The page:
By Sara Ahern
In honor of the upcoming MassCUE/EdTechTeacher spring conference, Leading Future Learning, I thought I’d write my first blog post.
This year, the theme of the Friday, March 11, 2016 conference is “Leadership and Social Media”. If I’m going to be an effective leader in the area of social media, I thought I should start by modeling best practice.
Without a doubt, communicating through social media has become a necessity for today’s educational leaders. A large portion of our stakeholders gets its information predominantly through social media. Therefore, we use social media to communicate student accomplishments, notices about upcoming events, progress on initiatives, to answer questions, thoughts on teaching and learning, employment opportunities, and more.
In addition to communication, social media presents powerful opportunities for teaching and learning. For years, educators have been connecting through social media to develop professional learning networks in order to connect and learn more broadly together.
Connections through social media also have direct applications in the classroom. Applications I have seen:
- Classrooms video-chatting with authors to learn first-hand about what it means to be a writer.
- A high school senior developing a mentoring relationship with a university scientist in Texas on a capstone senior engineering project.
- Students monitoring social media in real time to political debates or leadership speeches, thereby participating actively in current events.
- The modern equivalent of pen pals, educators from across the world going global — connecting their classrooms with each other through social media –fostering cultural proficiency, language development, and global awareness.
However, pitfalls abound including privacy and safety issues related to students and personnel; copyright matters; the permanency of the Internet; and the time-consuming (sometimes overwhelming, often emotional) need to monitor, in real time, social media activity in order to be knowledgeable of the messages circulating about your school(s) and community.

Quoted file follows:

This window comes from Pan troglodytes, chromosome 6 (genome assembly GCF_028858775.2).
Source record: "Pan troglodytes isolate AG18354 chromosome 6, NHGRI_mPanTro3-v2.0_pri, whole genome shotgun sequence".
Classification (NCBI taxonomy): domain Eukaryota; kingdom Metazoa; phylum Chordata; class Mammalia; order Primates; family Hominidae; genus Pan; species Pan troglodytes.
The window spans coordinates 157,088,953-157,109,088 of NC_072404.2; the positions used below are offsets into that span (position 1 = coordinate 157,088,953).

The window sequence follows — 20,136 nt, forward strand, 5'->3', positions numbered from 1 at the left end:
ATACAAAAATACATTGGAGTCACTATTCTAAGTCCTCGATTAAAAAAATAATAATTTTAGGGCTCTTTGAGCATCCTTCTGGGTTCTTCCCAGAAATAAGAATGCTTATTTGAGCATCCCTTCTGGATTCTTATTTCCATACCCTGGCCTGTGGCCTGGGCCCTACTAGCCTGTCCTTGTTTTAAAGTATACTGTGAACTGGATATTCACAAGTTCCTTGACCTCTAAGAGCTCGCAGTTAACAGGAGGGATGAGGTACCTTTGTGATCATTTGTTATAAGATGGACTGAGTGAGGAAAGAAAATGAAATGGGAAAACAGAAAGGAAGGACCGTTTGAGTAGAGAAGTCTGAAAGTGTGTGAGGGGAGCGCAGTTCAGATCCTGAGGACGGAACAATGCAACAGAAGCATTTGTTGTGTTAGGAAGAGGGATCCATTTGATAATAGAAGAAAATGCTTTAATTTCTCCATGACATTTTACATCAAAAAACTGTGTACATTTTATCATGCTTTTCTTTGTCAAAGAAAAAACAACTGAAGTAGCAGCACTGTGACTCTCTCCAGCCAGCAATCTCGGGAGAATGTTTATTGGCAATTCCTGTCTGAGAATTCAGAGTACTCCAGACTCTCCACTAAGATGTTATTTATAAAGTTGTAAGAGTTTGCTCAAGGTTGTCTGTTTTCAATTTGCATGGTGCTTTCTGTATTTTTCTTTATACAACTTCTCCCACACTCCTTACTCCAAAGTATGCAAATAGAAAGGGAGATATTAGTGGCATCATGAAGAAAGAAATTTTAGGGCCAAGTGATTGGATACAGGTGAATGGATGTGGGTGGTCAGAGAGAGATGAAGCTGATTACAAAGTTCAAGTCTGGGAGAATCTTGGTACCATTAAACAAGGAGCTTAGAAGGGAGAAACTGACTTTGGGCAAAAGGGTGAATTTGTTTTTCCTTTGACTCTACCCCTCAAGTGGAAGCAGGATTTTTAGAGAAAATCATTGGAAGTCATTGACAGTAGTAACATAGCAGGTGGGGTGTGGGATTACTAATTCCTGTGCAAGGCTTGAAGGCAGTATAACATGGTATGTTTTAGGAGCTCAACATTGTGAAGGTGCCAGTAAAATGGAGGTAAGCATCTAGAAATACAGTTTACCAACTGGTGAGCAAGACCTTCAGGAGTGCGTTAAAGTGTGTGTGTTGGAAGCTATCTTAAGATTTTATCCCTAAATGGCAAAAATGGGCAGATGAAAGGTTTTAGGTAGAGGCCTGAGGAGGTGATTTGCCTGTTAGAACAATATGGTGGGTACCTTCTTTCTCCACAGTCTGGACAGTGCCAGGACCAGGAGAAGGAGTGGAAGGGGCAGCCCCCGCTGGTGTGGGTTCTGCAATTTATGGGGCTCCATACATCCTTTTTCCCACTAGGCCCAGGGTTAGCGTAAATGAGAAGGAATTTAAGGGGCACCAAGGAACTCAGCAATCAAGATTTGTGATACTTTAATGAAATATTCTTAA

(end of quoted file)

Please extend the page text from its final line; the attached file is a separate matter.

All of these areas – using social media for communication, professional development, and student learning — and more are going to be highlighted at the upcoming conference.
Caitlin Krause and Mike Klein will share their insights on innovative learning models as the MassCUE keynote speakers. Over 25 breakout sessions by talented and experienced practitioners will follow, allowing for deepened professional learning on the savvy application of social media to improve teaching, learning, and communication.
So if I believe that social media is powerful, and believe that the opportunities outweigh the pitfalls (so long as we pay careful attention to them), why is this my first blog post ever?
I suppose it’s fear getting in my way. To model something someone advised me recently, I’m going to write down my fears to acknowledge and then set them aside. I am afraid…
- of making a silly grammatical error.
- that no one will read this.
- that someone will read this.
- that people will think this is (and therefore I am) boring.
Fear of social media (and technology in general) can hold us back but with this blog post, I resist. Leadership requires courage. “Courage is resistance to fear, mastery of fear – not absence of fear.” – Mark Twain.
I hope to see you on March 11 at Holy Cross in Worcester for #LFL16 — Leading Future Learning 2016!
About the author: Sara Ahern is the Assistant Superintendent of Schools in Holliston, MA overseeing curriculum, instruction, and technology integration. She began her educational career as a high school science teacher. She is passionate about global education, coding, and STEM. She is a member of the MassCUE Board of Directors and is the Co-chair of MassCUE’s Communications Committee. Twitter — @saraeahernPrint this post